There are now good reasons to take notice—not least because the annual Isa allowance jumped to £20,000 in Aprilby Andy Davis / July 19, 2017 / Leave a comment
Published in August 2017 issue of Prospect Magazine
It has been a long wait for DIY investors but at last the Innovative Finance Isa (IFIsa) is taking root following its official launch in April 2016. This addition to the Isa family allows investors to generate tax-free returns from alternative finance products including peer-to-peer (P2P) loans and “crowd-bonds” sold on crowdfunding websites.
P2P loans and crowd bonds come in various flavours including personal and auto-finance loans, secured and unsecured lending to small businesses, property developers and housebuilders, and funding for renewable energy projects. (This might sound like the debt parcels of the credit crunch, but bear with me.)
The hold-up that hit IFIsas was that the leading P2P websites could not launch them until they had gained full regulatory authorisation from the Financial Conduct Authority, a longer process than some had hoped. Since May, however, two of the three largest P2P websites, Zopa and Funding Circle, have gained authorisation and in June Zopa launched its IFIsa, initially to existing customers. This starts to bring the IFIsa into the mainstream of DIY investing and there are now good reasons to take notice—not least because the annual Isa allowance jumped to £20,000 in April.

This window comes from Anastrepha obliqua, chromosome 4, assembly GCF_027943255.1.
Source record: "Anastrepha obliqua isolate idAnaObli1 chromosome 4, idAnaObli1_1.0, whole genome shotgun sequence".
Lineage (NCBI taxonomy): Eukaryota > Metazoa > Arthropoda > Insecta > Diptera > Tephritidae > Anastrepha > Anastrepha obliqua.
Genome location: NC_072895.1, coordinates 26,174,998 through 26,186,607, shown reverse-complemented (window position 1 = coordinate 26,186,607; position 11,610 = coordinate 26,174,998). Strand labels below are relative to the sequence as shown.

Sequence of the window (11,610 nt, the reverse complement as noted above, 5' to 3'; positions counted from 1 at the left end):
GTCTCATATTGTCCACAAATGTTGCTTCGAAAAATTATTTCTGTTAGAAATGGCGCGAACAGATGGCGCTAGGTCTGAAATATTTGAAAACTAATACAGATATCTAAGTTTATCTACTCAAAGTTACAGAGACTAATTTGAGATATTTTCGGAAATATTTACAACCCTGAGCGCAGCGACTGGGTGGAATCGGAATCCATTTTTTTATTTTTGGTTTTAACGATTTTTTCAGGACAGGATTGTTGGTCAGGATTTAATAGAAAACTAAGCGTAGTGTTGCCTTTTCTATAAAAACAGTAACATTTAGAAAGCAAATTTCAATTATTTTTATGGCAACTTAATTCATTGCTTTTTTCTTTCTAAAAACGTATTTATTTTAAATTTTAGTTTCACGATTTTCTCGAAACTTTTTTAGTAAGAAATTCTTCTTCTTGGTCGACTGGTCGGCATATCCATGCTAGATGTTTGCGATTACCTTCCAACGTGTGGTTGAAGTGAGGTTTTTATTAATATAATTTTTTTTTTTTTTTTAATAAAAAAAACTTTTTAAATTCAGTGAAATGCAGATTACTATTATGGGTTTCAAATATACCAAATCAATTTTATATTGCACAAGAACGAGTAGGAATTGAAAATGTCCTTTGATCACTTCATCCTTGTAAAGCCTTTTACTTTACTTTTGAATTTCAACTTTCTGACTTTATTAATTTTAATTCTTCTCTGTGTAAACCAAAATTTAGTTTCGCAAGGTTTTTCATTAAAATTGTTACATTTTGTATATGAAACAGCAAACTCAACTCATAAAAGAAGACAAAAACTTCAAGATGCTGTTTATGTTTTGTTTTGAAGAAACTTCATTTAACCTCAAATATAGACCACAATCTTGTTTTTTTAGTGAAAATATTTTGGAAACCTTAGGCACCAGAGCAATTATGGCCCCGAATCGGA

These loans and crowd bonds tend to offer net returns between about 4 per cent and well over 10 per cent depending on the risk profile of the borrowers—they’re riskier and less liquid than cash deposits, granted, but their historic performance is also considerably less volatile than shares or bonds. I place them between these two poles in
The opportunity to invest via a tax-free account presents some interesting food for thought. The annual “Barclays Equity Gilt Study” reports that since 1899, UK shares have produced annual returns after inflat…